Pediatric Lymphocytic Choriomeningitis Virus Follow-up

Updated: Aug 15, 2018
  • Author: J Michael Klatte, MD; Chief Editor: Russell W Steele, MD  more...
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Follow-up

Transfer

Transfer to another facility should be considered for patients with lymphocytic choriomeningitis virus (LCMV) infection if the required personnel are not locally available.

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Deterrence/Prevention

Rodent control measures significantly decrease disease incidence.

Preventing exposure to rodent excreta decreases disease incidence.

Laboratory personnel who handle rodents should be aware of the disease and use appropriate barrier precautions.

Standard precautions are appropriate for hospitalized patients.

Early vaccine development efforts are underway. [21]

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Complications

Congenital infection is a significant complication of the disease in pregnant women. For example, LCMV is likely an underrecognized cause of nonimmune hydrops. [6]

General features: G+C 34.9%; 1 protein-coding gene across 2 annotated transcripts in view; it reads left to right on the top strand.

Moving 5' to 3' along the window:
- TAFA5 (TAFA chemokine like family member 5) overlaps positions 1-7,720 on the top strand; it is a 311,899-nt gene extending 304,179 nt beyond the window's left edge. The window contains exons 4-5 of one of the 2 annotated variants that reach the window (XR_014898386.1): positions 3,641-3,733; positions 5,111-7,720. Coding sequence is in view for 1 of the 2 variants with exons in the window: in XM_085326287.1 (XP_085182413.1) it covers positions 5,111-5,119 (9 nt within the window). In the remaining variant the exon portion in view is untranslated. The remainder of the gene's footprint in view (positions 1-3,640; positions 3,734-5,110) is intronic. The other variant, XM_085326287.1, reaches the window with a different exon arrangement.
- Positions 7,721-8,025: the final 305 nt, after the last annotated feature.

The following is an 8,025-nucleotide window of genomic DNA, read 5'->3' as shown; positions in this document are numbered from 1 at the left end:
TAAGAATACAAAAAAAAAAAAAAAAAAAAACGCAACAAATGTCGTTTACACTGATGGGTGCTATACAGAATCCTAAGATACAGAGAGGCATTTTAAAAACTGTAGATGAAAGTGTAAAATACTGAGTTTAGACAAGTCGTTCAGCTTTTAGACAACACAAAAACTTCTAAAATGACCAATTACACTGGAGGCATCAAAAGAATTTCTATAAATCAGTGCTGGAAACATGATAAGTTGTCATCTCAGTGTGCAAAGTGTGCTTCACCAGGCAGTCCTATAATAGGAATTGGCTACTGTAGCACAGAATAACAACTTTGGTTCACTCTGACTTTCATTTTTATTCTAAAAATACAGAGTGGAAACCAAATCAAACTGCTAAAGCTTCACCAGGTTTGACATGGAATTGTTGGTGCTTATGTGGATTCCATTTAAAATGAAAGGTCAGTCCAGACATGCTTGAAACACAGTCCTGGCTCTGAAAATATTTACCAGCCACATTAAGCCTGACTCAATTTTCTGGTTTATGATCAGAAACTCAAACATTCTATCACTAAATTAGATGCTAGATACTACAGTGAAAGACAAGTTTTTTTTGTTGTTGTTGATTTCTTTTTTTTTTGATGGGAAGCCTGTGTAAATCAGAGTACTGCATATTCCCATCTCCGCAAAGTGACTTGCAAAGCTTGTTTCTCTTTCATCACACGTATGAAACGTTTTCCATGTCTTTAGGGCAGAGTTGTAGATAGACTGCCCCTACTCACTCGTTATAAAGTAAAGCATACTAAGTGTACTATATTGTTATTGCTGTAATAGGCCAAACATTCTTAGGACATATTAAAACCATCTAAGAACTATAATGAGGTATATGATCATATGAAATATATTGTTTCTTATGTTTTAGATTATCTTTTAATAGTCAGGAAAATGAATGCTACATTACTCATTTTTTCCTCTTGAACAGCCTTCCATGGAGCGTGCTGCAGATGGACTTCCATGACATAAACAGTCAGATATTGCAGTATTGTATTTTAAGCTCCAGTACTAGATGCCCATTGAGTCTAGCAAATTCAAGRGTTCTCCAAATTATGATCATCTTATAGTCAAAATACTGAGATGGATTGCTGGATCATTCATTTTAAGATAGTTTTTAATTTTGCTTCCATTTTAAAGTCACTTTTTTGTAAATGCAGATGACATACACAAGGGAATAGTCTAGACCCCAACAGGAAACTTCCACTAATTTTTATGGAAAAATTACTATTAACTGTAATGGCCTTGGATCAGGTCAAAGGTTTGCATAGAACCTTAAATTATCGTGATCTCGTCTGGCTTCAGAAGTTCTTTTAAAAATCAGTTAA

CNS manifestations of the disease may include encephalitis, Guillain-Barré syndrome, transverse myelitis, paralysis, seizures, and hydrocephalus. [22]

Rare complications of acquired infection include deafness, parotitis, myocarditis, and pneumonitis.

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Prognosis

Prognosis is excellent for recovery in almost all cases (except congenital or transplant-associated cases). However, patients may have a period of fatigue, dizziness, and headache that lasts weeks to months following acute disease. [23]

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Patient Education

Pregnant women should be warned about contact with rodents and rodent excreta.

Laboratory personnel should use barrier precautions when they handle rodents or are exposed to rodent excreta.

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